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VAD chemotherapy as remission induction for multiple myeloma.

Journal Article


Abstract


  • A total of 142 patients with multiple myeloma received VAD as remission induction therapy. Seventy-five were previously untreated and 67 had relapsed (31) or refractory disease (36). Vincristine (total dose 1.6 mg) was infused with doxorubicin 36 mg m-2 by continuous ambulatory pump over 4 days. In addition, oral dexamethasone 40 mg day-1 was given for 4 days. Intermittent dexamethasone was only given to 19 patients. Courses were repeated every 21 days. The overall response rate was 84% [27% complete response (CR)] in previously untreated patients and 61% (3% CR) in patients with relapsed and refractory disease. The median survival was 36 months for untreated patients and 10 months for those who had received prior therapy. VAD was well tolerated; however, despite prophylaxis, 54% patients received antibiotics at some time during therapy and 37% had dyspepsia. Twenty-three patients subsequently received a transplant (eight allografts, eight marrow autografts and seven peripheral blood stem cell transplants). Eight have died-four in the allogeneic group and four in the autologous group. The overall median survival of transplanted patients has not yet been reached. VAD is an effective, out-patient therapy for inducing remission in multiple myeloma. Post-remission therapy needs to be optimised, but it is likely that the needs of previously untreated patients may be different from those with relapsed and refractory disease.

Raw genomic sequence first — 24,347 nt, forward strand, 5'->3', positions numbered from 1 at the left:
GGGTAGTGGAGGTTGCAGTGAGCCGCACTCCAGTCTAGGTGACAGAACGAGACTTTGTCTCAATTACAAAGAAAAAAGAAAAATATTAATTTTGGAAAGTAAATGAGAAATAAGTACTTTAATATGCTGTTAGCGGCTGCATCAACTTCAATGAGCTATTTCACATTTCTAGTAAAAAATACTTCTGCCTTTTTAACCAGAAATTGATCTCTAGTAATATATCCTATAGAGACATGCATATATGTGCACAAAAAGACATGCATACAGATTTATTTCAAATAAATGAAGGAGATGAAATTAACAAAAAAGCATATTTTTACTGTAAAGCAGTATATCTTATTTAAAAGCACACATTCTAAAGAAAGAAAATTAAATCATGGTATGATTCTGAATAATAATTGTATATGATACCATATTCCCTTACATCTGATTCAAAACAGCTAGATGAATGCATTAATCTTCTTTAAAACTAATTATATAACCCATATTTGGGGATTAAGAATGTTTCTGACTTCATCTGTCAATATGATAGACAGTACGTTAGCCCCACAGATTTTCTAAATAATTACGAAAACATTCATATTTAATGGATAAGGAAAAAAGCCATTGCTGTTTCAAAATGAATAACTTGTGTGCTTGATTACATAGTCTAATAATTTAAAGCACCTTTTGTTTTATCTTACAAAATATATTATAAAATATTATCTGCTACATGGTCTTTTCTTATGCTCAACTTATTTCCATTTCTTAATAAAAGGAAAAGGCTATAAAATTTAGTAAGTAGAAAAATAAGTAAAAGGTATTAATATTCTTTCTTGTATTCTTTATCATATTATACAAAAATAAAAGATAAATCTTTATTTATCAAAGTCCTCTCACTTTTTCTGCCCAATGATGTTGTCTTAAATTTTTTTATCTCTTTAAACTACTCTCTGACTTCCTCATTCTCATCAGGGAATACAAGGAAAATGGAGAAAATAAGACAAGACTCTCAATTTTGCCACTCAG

UOW Authors


  •   Ranson, Marie (external author)

Publication Date


  • 1995

Citation


  • Anderson, H., Scarffe, J. H., Ranson, M., Young, R., Wieringa, G. S., Morgenstern, G. R., . . . Ryder, D. (1995). VAD chemotherapy as remission induction for multiple myeloma.. British journal of cancer, 71(2), 326-330. doi:10.1038/bjc.1995.65

Web Of Science Accession Number


Start Page


  • 326

End Page


  • 330

Volume


  • 71

Issue


  • 2

Abstract


  • A total of 142 patients with multiple myeloma received VAD as remission induction therapy. Seventy-five were previously untreated and 67 had relapsed (31) or refractory disease (36). Vincristine (total dose 1.6 mg) was infused with doxorubicin 36 mg m-2 by continuous ambulatory pump over 4 days. In addition, oral dexamethasone 40 mg day-1 was given for 4 days. Intermittent dexamethasone was only given to 19 patients. Courses were repeated every 21 days. The overall response rate was 84% [27% complete response (CR)] in previously untreated patients and 61% (3% CR) in patients with relapsed and refractory disease. The median survival was 36 months for untreated patients and 10 months for those who had received prior therapy. VAD was well tolerated; however, despite prophylaxis, 54% patients received antibiotics at some time during therapy and 37% had dyspepsia. Twenty-three patients subsequently received a transplant (eight allografts, eight marrow autografts and seven peripheral blood stem cell transplants). Eight have died-four in the allogeneic group and four in the autologous group. The overall median survival of transplanted patients has not yet been reached. VAD is an effective, out-patient therapy for inducing remission in multiple myeloma. Post-remission therapy needs to be optimised, but it is likely that the needs of previously untreated patients may be different from those with relapsed and refractory disease.

UOW Authors


  •   Ranson, Marie (external author)

Publication Date


  • 1995

Citation


  • Anderson, H., Scarffe, J. H., Ranson, M., Young, R., Wieringa, G. S., Morgenstern, G. R., . . . Ryder, D. (1995). VAD chemotherapy as remission induction for multiple myeloma.. British journal of cancer, 71(2), 326-330. doi:10.1038/bjc.1995.65

Web Of Science Accession Number


Start Page


  • 326

End Page


  • 330

Volume


  • 71

Issue


  • 2